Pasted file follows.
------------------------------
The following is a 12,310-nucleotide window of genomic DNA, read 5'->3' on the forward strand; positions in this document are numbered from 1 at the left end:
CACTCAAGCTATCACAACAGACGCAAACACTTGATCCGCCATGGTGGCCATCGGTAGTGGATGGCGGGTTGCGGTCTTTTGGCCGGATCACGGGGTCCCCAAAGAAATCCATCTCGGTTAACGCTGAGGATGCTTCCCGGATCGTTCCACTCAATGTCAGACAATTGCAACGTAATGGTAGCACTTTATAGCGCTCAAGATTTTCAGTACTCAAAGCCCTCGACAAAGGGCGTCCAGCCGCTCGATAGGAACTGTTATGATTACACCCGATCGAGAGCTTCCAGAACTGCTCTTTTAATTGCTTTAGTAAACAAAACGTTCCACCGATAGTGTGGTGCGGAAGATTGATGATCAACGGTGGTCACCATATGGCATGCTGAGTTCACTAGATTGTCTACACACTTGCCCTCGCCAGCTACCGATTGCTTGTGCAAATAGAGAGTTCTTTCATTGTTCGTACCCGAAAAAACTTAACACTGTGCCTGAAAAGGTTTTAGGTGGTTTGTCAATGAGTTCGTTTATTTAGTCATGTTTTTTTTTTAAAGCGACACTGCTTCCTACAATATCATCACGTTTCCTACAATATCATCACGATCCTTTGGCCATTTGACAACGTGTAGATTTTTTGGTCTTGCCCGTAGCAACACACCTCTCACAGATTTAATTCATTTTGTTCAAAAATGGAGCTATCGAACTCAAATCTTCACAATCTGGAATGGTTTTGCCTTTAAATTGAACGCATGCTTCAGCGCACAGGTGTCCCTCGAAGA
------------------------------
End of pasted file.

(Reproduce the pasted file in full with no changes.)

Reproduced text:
The following is a 12,310-nucleotide window of genomic DNA, read 5'->3' on the forward strand; positions in this document are numbered from 1 at the left end:
CACTCAAGCTATCACAACAGACGCAAACACTTGATCCGCCATGGTGGCCATCGGTAGTGGATGGCGGGTTGCGGTCTTTTGGCCGGATCACGGGGTCCCCAAAGAAATCCATCTCGGTTAACGCTGAGGATGCTTCCCGGATCGTTCCACTCAATGTCAGACAATTGCAACGTAATGGTAGCACTTTATAGCGCTCAAGATTTTCAGTACTCAAAGCCCTCGACAAAGGGCGTCCAGCCGCTCGATAGGAACTGTTATGATTACACCCGATCGAGAGCTTCCAGAACTGCTCTTTTAATTGCTTTAGTAAACAAAACGTTCCACCGATAGTGTGGTGCGGAAGATTGATGATCAACGGTGGTCACCATATGGCATGCTGAGTTCACTAGATTGTCTACACACTTGCCCTCGCCAGCTACCGATTGCTTGTGCAAATAGAGAGTTCTTTCATTGTTCGTACCCGAAAAAACTTAACACTGTGCCTGAAAAGGTTTTAGGTGGTTTGTCAATGAGTTCGTTTATTTAGTCATGTTTTTTTTTTAAAGCGACACTGCTTCCTACAATATCATCACGTTTCCTACAATATCATCACGATCCTTTGGCCATTTGACAACGTGTAGATTTTTTGGTCTTGCCCGTAGCAACACACCTCTCACAGATTTAATTCATTTTGTTCAAAAATGGAGCTATCGAACTCAAATCTTCACAATCTGGAATGGTTTTGCCTTTAAATTGAACGCATGCTTCAGCGCACAGGTGTCCCTCGAAGA